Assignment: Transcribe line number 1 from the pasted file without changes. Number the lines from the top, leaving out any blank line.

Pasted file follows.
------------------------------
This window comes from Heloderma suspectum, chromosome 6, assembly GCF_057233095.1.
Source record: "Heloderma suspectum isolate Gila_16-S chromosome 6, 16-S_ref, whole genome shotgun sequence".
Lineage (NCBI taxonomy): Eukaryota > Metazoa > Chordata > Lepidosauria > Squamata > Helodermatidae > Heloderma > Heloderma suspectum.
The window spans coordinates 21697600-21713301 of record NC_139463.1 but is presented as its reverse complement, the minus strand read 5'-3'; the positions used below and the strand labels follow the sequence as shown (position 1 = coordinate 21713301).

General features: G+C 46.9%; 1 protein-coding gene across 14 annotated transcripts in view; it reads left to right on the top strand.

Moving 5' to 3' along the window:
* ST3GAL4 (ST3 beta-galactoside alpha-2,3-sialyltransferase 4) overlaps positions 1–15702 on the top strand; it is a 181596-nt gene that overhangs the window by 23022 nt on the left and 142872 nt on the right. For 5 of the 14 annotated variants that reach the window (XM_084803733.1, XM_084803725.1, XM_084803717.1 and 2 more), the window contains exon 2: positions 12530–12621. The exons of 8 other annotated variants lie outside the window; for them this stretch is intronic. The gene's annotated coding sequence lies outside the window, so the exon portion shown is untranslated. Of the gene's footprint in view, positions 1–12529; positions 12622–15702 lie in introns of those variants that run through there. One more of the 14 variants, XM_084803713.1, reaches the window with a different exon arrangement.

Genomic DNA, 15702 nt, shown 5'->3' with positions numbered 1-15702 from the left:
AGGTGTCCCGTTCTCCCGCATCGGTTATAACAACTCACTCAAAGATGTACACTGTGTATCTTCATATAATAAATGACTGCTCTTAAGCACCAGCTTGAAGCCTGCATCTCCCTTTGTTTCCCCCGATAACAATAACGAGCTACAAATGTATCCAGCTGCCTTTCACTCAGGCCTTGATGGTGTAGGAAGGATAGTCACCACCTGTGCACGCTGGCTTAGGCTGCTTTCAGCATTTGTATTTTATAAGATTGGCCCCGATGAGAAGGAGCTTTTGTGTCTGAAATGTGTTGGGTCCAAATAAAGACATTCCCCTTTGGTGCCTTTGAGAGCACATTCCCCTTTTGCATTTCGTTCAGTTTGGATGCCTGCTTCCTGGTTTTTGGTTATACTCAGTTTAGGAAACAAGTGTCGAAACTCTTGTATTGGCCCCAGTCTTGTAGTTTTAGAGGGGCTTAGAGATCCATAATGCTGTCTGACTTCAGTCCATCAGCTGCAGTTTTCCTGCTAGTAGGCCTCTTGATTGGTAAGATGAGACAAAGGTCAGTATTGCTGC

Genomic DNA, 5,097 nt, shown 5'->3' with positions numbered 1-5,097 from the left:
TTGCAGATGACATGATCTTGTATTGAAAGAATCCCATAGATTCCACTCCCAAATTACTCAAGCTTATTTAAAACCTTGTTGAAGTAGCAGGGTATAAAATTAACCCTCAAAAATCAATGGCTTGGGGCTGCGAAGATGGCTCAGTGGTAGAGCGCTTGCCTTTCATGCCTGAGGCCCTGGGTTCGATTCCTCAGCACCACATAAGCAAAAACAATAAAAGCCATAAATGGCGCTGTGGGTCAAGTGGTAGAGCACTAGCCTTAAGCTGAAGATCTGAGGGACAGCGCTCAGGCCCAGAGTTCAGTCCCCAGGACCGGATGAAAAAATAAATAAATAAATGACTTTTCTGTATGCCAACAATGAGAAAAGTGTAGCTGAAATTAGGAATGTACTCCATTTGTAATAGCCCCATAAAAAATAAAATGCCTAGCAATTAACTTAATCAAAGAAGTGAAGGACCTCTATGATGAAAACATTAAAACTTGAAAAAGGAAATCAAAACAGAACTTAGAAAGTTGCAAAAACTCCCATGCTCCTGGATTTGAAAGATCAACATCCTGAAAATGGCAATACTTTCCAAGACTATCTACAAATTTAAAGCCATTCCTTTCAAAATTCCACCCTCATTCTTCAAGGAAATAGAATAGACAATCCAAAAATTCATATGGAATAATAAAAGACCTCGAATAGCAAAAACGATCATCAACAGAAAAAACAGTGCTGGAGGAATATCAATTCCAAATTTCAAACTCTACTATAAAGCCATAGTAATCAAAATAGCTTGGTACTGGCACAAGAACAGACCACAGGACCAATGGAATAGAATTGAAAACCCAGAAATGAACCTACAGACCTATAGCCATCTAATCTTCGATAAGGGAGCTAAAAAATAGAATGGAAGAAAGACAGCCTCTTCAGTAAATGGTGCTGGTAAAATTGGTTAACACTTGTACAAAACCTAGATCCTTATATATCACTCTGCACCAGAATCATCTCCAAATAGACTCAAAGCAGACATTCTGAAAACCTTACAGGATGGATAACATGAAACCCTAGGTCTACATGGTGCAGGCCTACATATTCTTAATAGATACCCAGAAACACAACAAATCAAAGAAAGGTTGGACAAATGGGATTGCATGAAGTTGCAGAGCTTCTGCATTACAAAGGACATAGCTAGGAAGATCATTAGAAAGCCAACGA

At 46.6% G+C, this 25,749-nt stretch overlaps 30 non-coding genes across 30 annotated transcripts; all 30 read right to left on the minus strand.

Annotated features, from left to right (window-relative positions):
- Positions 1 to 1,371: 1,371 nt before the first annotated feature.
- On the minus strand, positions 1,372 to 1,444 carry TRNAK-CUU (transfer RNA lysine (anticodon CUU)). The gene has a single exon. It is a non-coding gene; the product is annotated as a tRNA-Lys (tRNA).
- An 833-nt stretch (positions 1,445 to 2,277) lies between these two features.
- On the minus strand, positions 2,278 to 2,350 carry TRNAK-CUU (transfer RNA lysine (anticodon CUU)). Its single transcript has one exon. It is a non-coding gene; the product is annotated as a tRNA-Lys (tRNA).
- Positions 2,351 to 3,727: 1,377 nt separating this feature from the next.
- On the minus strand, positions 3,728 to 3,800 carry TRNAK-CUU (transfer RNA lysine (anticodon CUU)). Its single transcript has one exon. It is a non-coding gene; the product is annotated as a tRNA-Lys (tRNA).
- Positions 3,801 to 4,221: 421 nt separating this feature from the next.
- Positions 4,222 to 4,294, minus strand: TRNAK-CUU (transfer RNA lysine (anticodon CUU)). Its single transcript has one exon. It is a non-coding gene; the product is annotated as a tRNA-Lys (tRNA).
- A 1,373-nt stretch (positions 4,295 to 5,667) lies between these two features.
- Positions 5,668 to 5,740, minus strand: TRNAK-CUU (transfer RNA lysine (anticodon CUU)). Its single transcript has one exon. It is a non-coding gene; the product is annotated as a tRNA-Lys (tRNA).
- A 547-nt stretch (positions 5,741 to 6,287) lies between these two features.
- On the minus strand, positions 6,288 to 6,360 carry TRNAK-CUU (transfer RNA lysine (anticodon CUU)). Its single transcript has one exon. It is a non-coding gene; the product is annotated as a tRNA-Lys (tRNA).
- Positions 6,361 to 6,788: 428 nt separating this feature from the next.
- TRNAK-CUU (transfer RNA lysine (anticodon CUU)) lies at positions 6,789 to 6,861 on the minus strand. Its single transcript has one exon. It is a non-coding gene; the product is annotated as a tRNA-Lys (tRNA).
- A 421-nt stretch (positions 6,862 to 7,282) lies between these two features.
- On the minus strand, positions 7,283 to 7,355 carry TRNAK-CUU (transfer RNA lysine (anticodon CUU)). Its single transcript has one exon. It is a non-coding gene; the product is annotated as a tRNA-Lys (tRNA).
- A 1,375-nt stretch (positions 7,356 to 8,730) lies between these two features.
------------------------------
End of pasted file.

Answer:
This window comes from Heloderma suspectum, chromosome 6, assembly GCF_057233095.1.